“Yes I agree. And on top of that many of them live in constant fear for their health and that of their families. The WHO report states that the psychological damage is the real harm done to the health of residents in areas affected by the Chernobyl accident.”
“So just taking the case of Chernobyl you agree that it’s resulted in major economic losses and political upheavals, as well as direct physical health effects and indirect psychological harm?”
"Yes and the same is true for Fukushima, although since there was much less radioactive material released, the direct health effects have been orders of magnitude lower. Also, after the Fukushima nuclear plant failures, which seem to have eclipsed the fact that 23,000 people died as a result of the tsunami, it’s such an obviously attractive and vote-winning posture for environmentalists and politicians to be against nuclear power.”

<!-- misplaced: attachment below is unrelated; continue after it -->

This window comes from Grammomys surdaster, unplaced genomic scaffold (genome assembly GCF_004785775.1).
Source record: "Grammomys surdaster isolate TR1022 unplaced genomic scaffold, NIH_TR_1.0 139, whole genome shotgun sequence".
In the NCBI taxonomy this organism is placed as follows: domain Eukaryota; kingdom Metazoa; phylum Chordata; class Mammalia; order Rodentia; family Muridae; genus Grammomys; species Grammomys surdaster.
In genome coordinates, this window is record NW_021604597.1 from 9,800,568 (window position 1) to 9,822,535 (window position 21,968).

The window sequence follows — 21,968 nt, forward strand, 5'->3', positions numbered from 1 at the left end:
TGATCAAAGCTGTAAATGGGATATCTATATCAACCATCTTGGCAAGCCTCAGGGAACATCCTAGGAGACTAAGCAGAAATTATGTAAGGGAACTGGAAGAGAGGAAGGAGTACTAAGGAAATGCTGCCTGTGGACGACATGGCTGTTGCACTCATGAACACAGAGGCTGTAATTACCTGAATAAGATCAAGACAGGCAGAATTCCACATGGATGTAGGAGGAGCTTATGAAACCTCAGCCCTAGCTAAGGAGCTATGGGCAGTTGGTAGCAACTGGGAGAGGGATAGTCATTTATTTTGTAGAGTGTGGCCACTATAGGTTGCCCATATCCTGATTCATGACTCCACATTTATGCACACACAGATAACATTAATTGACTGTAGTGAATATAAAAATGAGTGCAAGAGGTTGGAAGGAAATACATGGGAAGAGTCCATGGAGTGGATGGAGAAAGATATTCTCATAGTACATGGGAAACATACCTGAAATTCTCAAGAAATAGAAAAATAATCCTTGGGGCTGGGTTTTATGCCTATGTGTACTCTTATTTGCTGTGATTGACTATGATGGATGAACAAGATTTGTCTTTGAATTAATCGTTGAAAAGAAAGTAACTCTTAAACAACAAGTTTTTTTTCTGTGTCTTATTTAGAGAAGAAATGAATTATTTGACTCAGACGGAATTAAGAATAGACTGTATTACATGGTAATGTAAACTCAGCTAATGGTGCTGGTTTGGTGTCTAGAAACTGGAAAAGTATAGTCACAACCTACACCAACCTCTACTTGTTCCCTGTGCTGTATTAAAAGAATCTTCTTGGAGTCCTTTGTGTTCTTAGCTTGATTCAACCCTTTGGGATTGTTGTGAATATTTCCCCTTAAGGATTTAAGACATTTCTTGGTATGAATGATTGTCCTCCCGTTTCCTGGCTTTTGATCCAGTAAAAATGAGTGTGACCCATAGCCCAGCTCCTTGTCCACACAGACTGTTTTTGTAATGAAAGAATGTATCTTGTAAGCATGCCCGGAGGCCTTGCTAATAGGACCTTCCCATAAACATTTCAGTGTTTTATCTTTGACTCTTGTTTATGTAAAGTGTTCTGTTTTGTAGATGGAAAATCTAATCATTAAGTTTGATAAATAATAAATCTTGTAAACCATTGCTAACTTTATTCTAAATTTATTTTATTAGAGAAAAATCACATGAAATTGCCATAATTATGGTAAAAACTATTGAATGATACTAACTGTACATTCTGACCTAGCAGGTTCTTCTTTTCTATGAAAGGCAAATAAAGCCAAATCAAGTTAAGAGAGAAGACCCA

Satisfying the Base Load “So why do you still support nuclear power?”
“Because, in spite of having many reactors in operation worldwide which are inherently unsafe, there have been very few accidents. Even then, with the exception of Chernobyl, which was an RBMK plant which didn't even have a reactor containment structure, their effects have mostly been local. I also believe that there are no fully viable alternatives, capable of continuous running, that don't contribute greenhouse gases to the atmosphere. Nuclear power is a source of energy which is available all day and every day, not only during daylight hours or depending on weather conditions, but unlike fossil fuels, it doesn’t contribute to climate change.”